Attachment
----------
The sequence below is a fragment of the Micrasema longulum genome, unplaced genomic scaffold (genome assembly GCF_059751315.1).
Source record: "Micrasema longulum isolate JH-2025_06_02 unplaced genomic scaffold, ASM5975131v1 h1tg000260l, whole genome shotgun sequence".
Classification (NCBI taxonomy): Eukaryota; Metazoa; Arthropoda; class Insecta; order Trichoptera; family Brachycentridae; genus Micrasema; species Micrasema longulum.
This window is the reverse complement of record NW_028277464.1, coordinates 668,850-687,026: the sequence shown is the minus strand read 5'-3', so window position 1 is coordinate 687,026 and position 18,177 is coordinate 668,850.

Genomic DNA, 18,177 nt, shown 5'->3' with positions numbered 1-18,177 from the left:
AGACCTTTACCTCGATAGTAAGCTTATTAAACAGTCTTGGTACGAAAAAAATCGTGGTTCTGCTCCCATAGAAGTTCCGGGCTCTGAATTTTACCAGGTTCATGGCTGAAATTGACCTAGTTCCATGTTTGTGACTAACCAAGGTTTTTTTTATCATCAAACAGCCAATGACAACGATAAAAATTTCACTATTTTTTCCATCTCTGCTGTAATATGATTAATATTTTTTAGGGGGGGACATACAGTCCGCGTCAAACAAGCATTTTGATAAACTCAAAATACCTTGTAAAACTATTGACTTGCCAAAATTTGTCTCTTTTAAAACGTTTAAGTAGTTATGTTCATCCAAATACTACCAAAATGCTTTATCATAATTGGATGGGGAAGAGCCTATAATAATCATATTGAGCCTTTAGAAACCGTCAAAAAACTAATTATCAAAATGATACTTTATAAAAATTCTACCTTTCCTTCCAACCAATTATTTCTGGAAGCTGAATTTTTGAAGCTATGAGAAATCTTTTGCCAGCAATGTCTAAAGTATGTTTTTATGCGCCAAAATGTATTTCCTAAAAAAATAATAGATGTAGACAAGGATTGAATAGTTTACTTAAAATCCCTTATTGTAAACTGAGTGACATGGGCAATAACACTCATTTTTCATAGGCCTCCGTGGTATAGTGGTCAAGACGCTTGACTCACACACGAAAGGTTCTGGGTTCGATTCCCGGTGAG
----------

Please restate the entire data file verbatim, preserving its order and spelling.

The sequence below is a fragment of the Micrasema longulum genome, unplaced genomic scaffold (genome assembly GCF_059751315.1).
Source record: "Micrasema longulum isolate JH-2025_06_02 unplaced genomic scaffold, ASM5975131v1 h1tg000260l, whole genome shotgun sequence".
Classification (NCBI taxonomy): Eukaryota; Metazoa; Arthropoda; class Insecta; order Trichoptera; family Brachycentridae; genus Micrasema; species Micrasema longulum.
This window is the reverse complement of record NW_028277464.1, coordinates 668,850-687,026: the sequence shown is the minus strand read 5'-3', so window position 1 is coordinate 687,026 and position 18,177 is coordinate 668,850.

Genomic DNA, 18,177 nt, shown 5'->3' with positions numbered 1-18,177 from the left:
AGACCTTTACCTCGATAGTAAGCTTATTAAACAGTCTTGGTACGAAAAAAATCGTGGTTCTGCTCCCATAGAAGTTCCGGGCTCTGAATTTTACCAGGTTCATGGCTGAAATTGACCTAGTTCCATGTTTGTGACTAACCAAGGTTTTTTTTATCATCAAACAGCCAATGACAACGATAAAAATTTCACTATTTTTTCCATCTCTGCTGTAATATGATTAATATTTTTTAGGGGGGGACATACAGTCCGCGTCAAACAAGCATTTTGATAAACTCAAAATACCTTGTAAAACTATTGACTTGCCAAAATTTGTCTCTTTTAAAACGTTTAAGTAGTTATGTTCATCCAAATACTACCAAAATGCTTTATCATAATTGGATGGGGAAGAGCCTATAATAATCATATTGAGCCTTTAGAAACCGTCAAAAAACTAATTATCAAAATGATACTTTATAAAAATTCTACCTTTCCTTCCAACCAATTATTTCTGGAAGCTGAATTTTTGAAGCTATGAGAAATCTTTTGCCAGCAATGTCTAAAGTATGTTTTTATGCGCCAAAATGTATTTCCTAAAAAAATAATAGATGTAGACAAGGATTGAATAGTTTACTTAAAATCCCTTATTGTAAACTGAGTGACATGGGCAATAACACTCATTTTTCATAGGCCTCCGTGGTATAGTGGTCAAGACGCTTGACTCACACACGAAAGGTTCTGGGTTCGATTCCCGGTGAG